Change of perspective

So, I hit that delightful brick wall that sometimes materialises like a TARDIS in the middle of writing.  It’s quite a high wall and you can’t see over the top.  You try to chip away, writing a bit here and a bit there but when you read it back over you see it has no effect.  It blocked my view of the immediate path.  I could see the end though, because it’s at the top of the hill and somewhat distant.  What I knew for sure was that I did not by any stretch of the imagination, however vivid and bloodthirsty it might be, want to give up.

I realised what I needed to do was change my perspective.  Alter the view-point.  Side-step the wall for a time.  Did I pack a bag and go on holiday?  No.  No, I stayed right here with the laptop and thought about how I could take the writing into a different arena.  It occurred to me that when I read on the Kindle or from a paperback, I spot every single glitch with ease and see the story unfolding much more easily.  With other people’s work at least.  Might it work for my own?

Not having a printing press in the attic, it had to be Kindle.  A bit of converting to html later and processing into a Kindle book, I was ready to read it as though it was someone else’s work.  It took longer than I anticipated.  I’m used to reading it one part at a time for edits.  Sitting down and reading the first half of my own novel as a single entity was a curious experience and swallowed time voraciously.  I used the Kindle to highlight any issues to address at the end and it put quite a smile on my face that there really weren’t any horrible, glaring errors and very few typos.  There wasn’t much to highlight and that was a huge relief.

That reading Inkredible swallowed time even for me was no doubt a good thing.  It didn’t feel like a chore either, which was definitely a good thing!  What reading it through in this way really did for me as the writer though, was open the story up again so I could see that immediate path.  Side-stepping the wall put a slightly new perspective on things.  I now know exactly what I need to do and it feels right.  I’m smiling again and I can feel the intensity of the story burning through my veins on its way to the page.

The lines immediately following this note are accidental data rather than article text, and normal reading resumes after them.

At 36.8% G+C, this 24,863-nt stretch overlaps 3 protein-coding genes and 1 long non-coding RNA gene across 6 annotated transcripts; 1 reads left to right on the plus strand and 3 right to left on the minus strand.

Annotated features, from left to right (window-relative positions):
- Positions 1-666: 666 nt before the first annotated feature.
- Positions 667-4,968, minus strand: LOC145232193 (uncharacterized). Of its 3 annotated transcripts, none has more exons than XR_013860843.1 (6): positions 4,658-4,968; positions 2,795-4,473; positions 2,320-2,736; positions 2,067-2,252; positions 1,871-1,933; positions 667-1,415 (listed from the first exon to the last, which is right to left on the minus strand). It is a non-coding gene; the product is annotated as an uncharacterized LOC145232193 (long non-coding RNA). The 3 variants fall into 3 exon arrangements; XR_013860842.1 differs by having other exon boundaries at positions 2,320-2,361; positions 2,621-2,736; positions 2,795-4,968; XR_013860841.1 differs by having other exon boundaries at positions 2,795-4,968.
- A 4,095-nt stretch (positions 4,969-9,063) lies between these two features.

If you’re hitting walls with your writing, I cannot recommend enough the idea of formatting up what you’ve got, taking it out of the writing field and into the reading, then sitting down and taking the whole thing in as one piece.  It’s too easy when you’re writing to lose sight of where you are because you’ve been so entrenched in the process.  Approaching it as a reader and not as a writer for a brief time gives you the ability to view your work as a whole and see where it needs to turn next.  You don’t have to transfer it to Kindle.  You can print it out, view it on a different computer or even in a different room to normal, as long as you’re looking at it in a different light.  The relief is tremendous.  Try it – it just might help!

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About julietmchugh

Fiction writer from the North East of England with a taste for the gruesome and macabre.

4 responses to “Change of perspective”

  1. Writing Jobs says :

    That was another excellent post today. You make it look so easy. Thanks so much for sharing. I really enjoyed reading it very much. Have a wonderful day!

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  2. Robert Perry says :

    Good piece of advice. Thanks for sharing it. Fortunately, I have no writing walls before me. But if I should hit one, I will have to remember your statement.

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